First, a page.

Nursing home abuse, including sexual abuse, is a common and growing concern. As Ohio’s population ages, more than 70,000 Ohioans reside in long-term care facilities. Neglect and abuse of residents by staff members is often caused by understaffing or the lack of experienced staff. But another problem that faces nursing home residents is resident-on-resident abuse. In fact, some experts believe that resident-on-resident abuse is more common than abuse by staff members.
According to one study, 94% of nurse’s aides observed residents grabbing, pushing, or pinching other residents. Thirty-nine percent of nurse’s aides had seen residents exposing body parts to other residents. And 67% of nurse’s aides reported high levels of residents yelling at one another.
Many of the residents involved in these incidents suffer from cognitive impairments and cannot be held legally responsible for their actions. Nonetheless, physical, emotional, and sexual abuse can take a toll on the health of a nursing home resident, and the nursing home staff has an obligation to limit the occurrence of these episodes.
Physical and mental Limitations Make Residents More Vulnerable to Abuse
Nursing home residents are particularly vulnerable to resident-on-resident abuse. Many are unable to remove themselves from the situation because of their own physical or mental limitations and the dense population of residents within a nursing home facility.
For example, a slight push would not injure someone who is young and fit. But the same amount of force applied to someone who is elderly and could easily lose their balance could lead to a fall, a broken bone, and worse.
Because many nursing home residents are frail themselves, an act of aggression that may seem minor in another context can be much more serious in a nursing home. For example, a slight push would not injure someone who is young and fit. But the same amount of force applied to someone who is elderly and could easily lose their balance could lead to a fall, a broken bone, and worse.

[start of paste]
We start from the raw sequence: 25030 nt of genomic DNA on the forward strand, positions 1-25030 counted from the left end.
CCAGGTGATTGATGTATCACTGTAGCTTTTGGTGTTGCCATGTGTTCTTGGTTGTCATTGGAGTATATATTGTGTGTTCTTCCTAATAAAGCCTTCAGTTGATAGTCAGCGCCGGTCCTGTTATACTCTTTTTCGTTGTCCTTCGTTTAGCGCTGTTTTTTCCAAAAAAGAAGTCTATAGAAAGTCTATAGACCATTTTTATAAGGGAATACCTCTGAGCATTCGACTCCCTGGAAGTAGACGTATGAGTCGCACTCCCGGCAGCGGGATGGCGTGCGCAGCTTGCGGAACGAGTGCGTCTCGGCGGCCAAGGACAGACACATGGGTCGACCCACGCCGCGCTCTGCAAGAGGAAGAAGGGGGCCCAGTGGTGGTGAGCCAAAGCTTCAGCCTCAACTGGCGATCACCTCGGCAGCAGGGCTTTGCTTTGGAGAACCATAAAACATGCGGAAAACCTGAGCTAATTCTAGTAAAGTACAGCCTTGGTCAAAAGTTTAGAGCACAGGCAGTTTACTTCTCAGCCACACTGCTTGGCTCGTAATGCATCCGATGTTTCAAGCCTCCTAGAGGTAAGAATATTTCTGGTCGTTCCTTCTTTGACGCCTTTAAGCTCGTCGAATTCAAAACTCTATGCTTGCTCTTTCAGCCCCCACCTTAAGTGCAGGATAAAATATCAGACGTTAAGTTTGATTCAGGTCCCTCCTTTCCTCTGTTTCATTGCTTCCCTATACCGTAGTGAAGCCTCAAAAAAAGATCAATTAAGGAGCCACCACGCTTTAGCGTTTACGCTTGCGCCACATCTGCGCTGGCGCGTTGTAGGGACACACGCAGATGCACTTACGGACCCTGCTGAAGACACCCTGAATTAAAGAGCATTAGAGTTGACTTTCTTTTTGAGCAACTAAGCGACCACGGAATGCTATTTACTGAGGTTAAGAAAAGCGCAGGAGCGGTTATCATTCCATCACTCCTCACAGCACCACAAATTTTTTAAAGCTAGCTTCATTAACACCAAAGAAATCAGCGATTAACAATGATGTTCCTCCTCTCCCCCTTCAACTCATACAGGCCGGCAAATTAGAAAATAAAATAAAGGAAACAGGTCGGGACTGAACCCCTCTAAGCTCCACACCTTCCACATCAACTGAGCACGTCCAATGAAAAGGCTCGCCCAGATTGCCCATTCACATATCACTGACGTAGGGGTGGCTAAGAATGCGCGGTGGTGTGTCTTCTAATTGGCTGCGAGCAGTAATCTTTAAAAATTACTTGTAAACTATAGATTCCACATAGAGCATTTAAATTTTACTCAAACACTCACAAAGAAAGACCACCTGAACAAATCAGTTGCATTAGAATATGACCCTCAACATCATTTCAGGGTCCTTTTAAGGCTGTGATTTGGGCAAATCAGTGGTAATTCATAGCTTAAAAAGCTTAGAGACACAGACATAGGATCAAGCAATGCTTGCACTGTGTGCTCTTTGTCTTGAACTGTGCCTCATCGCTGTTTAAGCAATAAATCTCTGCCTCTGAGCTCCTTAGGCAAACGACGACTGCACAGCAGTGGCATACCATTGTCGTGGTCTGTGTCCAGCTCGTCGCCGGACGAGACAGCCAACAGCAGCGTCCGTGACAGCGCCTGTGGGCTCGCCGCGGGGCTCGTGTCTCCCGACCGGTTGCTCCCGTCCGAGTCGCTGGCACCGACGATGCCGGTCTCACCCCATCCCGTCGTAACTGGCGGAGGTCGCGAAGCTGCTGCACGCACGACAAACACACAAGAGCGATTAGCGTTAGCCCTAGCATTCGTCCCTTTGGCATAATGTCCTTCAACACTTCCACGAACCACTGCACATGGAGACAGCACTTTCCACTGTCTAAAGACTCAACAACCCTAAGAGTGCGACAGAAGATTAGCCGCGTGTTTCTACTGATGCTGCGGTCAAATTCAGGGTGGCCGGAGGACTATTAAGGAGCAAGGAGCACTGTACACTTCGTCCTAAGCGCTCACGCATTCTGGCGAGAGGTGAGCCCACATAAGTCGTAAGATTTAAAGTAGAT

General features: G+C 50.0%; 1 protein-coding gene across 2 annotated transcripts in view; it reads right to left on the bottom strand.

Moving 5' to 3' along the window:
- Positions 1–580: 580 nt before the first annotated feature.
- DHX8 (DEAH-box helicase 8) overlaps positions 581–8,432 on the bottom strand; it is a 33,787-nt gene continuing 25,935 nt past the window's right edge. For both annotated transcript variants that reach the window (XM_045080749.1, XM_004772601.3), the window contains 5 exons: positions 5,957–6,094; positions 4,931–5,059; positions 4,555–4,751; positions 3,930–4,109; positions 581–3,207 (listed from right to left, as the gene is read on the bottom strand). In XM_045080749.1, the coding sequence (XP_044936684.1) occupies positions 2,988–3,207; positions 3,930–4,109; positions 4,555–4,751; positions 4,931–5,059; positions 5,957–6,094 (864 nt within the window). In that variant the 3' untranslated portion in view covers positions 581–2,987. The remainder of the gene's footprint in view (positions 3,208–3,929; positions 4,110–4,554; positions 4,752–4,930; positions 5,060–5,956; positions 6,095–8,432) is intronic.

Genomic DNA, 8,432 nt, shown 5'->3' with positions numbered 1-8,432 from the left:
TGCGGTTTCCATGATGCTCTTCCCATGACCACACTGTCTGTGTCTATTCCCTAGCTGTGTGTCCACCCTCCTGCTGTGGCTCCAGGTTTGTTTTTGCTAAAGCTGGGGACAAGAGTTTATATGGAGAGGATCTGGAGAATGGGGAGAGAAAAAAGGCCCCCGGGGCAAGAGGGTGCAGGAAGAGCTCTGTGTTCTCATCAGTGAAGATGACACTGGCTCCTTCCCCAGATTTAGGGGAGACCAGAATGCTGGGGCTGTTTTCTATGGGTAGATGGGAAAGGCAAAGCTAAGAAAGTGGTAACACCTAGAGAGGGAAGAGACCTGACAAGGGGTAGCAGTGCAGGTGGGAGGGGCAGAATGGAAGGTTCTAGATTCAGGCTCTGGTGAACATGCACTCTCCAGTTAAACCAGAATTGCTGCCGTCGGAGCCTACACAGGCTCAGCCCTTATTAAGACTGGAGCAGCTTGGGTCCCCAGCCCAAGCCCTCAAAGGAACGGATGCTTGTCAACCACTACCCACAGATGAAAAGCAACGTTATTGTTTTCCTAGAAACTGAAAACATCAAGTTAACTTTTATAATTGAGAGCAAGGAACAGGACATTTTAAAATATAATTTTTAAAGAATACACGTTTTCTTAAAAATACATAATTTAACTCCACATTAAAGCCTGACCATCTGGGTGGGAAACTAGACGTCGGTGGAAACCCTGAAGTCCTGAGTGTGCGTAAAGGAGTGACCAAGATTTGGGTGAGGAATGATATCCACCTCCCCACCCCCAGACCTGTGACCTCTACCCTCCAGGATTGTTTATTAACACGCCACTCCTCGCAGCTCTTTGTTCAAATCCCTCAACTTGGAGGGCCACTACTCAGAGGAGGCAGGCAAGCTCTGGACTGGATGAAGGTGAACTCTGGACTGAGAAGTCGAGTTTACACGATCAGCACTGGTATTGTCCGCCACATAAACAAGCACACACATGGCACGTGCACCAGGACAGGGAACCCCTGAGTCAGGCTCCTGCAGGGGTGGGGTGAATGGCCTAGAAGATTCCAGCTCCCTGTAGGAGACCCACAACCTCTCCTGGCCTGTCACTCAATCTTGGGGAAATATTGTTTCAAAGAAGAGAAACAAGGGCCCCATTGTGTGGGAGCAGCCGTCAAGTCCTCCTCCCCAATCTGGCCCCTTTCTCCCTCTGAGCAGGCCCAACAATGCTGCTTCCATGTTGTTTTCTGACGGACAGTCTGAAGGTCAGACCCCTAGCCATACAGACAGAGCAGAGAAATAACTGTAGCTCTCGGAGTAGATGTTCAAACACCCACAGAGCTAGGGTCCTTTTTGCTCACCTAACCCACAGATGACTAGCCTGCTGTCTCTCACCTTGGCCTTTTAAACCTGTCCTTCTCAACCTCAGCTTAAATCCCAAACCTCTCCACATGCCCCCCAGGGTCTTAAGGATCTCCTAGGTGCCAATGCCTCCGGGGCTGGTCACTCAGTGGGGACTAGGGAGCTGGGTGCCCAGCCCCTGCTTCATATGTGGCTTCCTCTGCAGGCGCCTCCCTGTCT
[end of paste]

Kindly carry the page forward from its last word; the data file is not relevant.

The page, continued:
Because many nursing home residents suffer cognitive impairments, resident-on-resident abuse is even more frightening and can cause the victim to withdraw and experience further cognitive decline.
Finally, victims of resident-on-resident abuse may lack the physical or mental capacity to report what has happened.
Be On the Lookout for Signs of Nursing Home Abuse
To protect your loved one, you must remain vigilant and be aware of the signs of nursing home abuse, regardless of who the abuser is.
Family members should be on the lookout for:
- Withdrawal, isolation, and signs of depression
- Changes in sleep patterns
- Unexplained bruises, scratches, or other marks
- Unexplained falls
- Symptoms of stress
Some residents may be reluctant to report abuse for fear of being accused of causing trouble.
Nursing Homes Must Protect Residents from resident-on-Resident Abuse
Because many nursing home residents are unable to protect themselves, the nursing home and its staff have an obligation to protect residents from conditions that pose a threat of harm. This includes behaviors that could cause harm to the resident him- or herself, as well as against actions that pose a risk of harm to others.
Nursing homes can and should take steps to protect residents by:
- Ensuring adequate staffing levels
- Properly training staff members to identify abuse by staff or other residents
- Minimizing excessive noise
- Avoiding overcrowding common areas
- Providing residents with engaging activities
If you believe your loved one has been a victim of resident-on-resident abuse, the nursing home abuse lawyers at Robenalt Law can help.
What To Do If You Suspect Nursing Home Abuse
Federal law requires that nursing home residents live in a place that is free from abuse. This includes abuse from other residents. If a loved one is suffering from abuse by another resident, you can try working with a facility administrator or staff member, contacting an ombudsman, or filing a complaint with the Ohio Department of Health.
You should also contact an experienced nursing home abuse attorney who will review the facts and circumstances of your situation and help determine whether you have a case against the nursing home, its staff, or its employees. A nursing home neglect lawyer will help stop the abuse from happening and will fight for your family’s right to compensation.
If you suspect your loved one has been a victim of resident-on-resident abuse, a lawyer can investigate the situation, work towards a settlement or, if necessary, take your case to trial.
Learn more about the Cleveland nursing home abuse lawyers at Robenalt Law, get answers to Frequently Asked Questions, and contact us today to schedule a free, confidential consultation to discuss your situation and how we can help.
At Robenalt Law, our attorneys handle nursing home abuse cases on a contingency fee, which means we don’t get paid unless we recover money for you. We represent people in greater Cleveland, throughout Ohio, and elsewhere.
Tom Robenalt started his litigation career representing nursing homes at a large firm in Cleveland. For the past 25 years, he has used that experience to help victims and the families of those injured by negligent health care providers.